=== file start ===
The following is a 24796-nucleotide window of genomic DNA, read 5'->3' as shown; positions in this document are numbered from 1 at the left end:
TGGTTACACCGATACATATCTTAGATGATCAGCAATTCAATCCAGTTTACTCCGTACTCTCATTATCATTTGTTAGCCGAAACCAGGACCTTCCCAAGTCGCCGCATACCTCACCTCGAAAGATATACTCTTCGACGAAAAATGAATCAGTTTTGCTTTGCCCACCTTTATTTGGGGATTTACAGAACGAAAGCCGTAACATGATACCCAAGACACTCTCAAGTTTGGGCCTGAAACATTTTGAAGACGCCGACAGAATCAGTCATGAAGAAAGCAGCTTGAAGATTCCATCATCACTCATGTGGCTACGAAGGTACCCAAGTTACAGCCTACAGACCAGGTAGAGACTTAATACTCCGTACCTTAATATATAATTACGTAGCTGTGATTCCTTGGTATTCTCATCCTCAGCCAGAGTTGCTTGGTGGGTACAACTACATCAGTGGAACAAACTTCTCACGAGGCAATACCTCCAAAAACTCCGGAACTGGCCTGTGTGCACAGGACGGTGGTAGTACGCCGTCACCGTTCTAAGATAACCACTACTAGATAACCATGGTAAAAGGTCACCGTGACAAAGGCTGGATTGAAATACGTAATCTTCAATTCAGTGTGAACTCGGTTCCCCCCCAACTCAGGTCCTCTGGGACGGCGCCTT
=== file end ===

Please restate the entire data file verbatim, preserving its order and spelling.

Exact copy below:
The following is a 24796-nucleotide window of genomic DNA, read 5'->3' as shown; positions in this document are numbered from 1 at the left end:
TGGTTACACCGATACATATCTTAGATGATCAGCAATTCAATCCAGTTTACTCCGTACTCTCATTATCATTTGTTAGCCGAAACCAGGACCTTCCCAAGTCGCCGCATACCTCACCTCGAAAGATATACTCTTCGACGAAAAATGAATCAGTTTTGCTTTGCCCACCTTTATTTGGGGATTTACAGAACGAAAGCCGTAACATGATACCCAAGACACTCTCAAGTTTGGGCCTGAAACATTTTGAAGACGCCGACAGAATCAGTCATGAAGAAAGCAGCTTGAAGATTCCATCATCACTCATGTGGCTACGAAGGTACCCAAGTTACAGCCTACAGACCAGGTAGAGACTTAATACTCCGTACCTTAATATATAATTACGTAGCTGTGATTCCTTGGTATTCTCATCCTCAGCCAGAGTTGCTTGGTGGGTACAACTACATCAGTGGAACAAACTTCTCACGAGGCAATACCTCCAAAAACTCCGGAACTGGCCTGTGTGCACAGGACGGTGGTAGTACGCCGTCACCGTTCTAAGATAACCACTACTAGATAACCATGGTAAAAGGTCACCGTGACAAAGGCTGGATTGAAATACGTAATCTTCAATTCAGTGTGAACTCGGTTCCCCCCCAACTCAGGTCCTCTGGGACGGCGCCTT